FDA examines caffeinated alcoholic drinks

By Caroline Scott-Thomas

- Last updated on GMT

Related tags Alcoholic beverage Coffee

The US Food and Drug Administration (FDA) has asked nearly 30 beverage manufacturers to provide information showing that their caffeinated alcoholic drinks are safe.

The FDA has given beverage makers 30 days to come up with the information, saying that any ingredient that is added to a drink must undergo an assessment to prove that it is GRAS (generally recognized as safe), unless it has been approved by FDA regulation, or is subject to a prior sanction. Although the agency has previously approved caffeine for use in non-alcoholic drinks at no more than 200 parts per million, it has never approved the safety of caffeine in alcoholic drinks, the agency said on Friday.

Principal deputy commissioner of food and drugs Dr Joshua Sharfstein said: “The increasing popularity of consumption of caffeinated alcoholic beverages by college students and reports of potential health and safety issues necessitates that we look seriously at the scientific evidence as soon as possible.”

It cites research that has shown that as many as 26 percent of college students consume drinks containing a combination of caffeine and alcohol.

The FDA said that if companies are unable to prove GRAS or the prior sanctioned use of caffeine in their products, it will take action to ensure that the drinks are removed from the market.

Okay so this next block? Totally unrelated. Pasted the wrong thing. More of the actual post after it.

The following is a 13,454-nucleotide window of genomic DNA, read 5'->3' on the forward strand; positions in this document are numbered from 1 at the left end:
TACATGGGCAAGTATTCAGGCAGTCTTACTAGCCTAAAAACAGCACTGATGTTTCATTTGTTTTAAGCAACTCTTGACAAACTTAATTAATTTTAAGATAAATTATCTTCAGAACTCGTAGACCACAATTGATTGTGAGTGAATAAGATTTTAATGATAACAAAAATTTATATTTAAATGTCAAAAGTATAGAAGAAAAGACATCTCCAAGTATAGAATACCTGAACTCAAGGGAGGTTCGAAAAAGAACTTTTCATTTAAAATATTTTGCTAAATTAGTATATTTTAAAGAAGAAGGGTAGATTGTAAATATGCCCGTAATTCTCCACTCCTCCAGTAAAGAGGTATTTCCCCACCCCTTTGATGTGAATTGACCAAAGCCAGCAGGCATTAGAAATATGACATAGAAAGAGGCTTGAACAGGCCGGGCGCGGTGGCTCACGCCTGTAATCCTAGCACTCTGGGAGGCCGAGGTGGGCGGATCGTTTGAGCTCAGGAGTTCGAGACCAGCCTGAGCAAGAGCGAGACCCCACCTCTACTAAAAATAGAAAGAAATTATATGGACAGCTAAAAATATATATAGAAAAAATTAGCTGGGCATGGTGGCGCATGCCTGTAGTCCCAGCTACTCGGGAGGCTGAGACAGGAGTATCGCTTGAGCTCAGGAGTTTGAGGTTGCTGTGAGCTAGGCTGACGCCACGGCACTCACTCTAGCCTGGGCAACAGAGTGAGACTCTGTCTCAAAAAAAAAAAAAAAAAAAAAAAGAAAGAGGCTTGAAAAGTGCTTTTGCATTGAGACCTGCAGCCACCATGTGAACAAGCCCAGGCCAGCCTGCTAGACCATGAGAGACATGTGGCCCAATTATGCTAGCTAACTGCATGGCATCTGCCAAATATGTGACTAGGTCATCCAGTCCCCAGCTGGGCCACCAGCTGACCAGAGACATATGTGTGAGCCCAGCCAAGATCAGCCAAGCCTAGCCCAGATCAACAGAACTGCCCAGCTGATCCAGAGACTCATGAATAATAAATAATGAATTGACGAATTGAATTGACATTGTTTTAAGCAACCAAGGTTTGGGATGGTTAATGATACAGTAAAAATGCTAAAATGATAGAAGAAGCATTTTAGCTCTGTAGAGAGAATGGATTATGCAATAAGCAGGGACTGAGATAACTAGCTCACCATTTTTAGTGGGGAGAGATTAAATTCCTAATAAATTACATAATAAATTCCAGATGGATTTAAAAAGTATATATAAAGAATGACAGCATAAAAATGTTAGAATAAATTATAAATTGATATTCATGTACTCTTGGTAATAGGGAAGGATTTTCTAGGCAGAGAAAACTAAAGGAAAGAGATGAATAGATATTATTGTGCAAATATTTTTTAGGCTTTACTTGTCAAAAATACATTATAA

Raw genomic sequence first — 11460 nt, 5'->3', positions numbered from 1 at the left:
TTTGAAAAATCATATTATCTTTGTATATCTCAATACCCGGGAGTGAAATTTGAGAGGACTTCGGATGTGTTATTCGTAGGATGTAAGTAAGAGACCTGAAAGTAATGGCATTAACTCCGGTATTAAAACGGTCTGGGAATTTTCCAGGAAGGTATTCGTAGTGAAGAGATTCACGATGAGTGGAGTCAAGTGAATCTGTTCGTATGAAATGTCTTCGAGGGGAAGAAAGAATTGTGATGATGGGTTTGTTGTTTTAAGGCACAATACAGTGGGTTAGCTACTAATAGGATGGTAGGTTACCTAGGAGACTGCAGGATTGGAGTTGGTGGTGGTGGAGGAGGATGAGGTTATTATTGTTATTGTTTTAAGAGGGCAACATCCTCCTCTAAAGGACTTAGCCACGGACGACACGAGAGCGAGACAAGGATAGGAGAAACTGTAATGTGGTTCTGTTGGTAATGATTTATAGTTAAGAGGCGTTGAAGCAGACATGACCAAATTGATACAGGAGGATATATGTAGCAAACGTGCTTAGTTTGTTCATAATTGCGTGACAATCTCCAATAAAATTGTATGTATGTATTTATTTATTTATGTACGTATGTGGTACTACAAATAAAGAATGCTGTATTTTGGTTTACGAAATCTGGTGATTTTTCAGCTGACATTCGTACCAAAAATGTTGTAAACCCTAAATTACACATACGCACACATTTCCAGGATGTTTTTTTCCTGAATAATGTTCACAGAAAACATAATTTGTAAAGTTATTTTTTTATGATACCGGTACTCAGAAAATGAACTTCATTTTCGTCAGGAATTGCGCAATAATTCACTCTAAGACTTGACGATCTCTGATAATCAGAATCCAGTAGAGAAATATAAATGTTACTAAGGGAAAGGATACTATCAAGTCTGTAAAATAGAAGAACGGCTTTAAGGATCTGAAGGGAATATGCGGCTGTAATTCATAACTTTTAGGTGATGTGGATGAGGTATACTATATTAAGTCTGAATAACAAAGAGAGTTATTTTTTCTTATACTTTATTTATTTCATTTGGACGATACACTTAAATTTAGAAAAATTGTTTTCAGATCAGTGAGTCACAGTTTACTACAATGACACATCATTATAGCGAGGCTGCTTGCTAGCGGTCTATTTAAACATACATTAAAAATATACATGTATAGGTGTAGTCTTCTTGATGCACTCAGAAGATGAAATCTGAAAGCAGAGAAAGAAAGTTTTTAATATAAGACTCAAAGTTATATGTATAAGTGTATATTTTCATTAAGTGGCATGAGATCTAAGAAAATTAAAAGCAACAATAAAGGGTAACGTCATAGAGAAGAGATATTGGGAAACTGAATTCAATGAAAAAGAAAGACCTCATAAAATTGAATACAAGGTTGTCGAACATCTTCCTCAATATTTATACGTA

Concerns about these drinks were initially raised when Miller and Anheuser-Busch started selling caffeinated alcoholic drinks, prompting a group of 18 state attorneys to write to the FDA requesting regulatory action. The companies agreed to stop selling Sparks, Tilt and Bud Extra last year, FDA said, and said they would not produce any more caffeine-containing alcoholic drinks in the future.

Companies that have been requested to provide safety information include Diageo North America, which makes Smirnoff Raw Tea Malt Beverage, and Constellation Brands, which makes Wide Eye.

No one from Constellation was immediately available for comment, but a spokesperson from Diageo said that its Smirnoff Raw Tea had been discontinued "within the last year for commercial reasons".

The move has been welcomed by consumer advocacy group Center for Science in the Public Interest, which called it “one of several moves that indicates the new leadership at FDA is serious about protecting public health”.

Related topics Regulation

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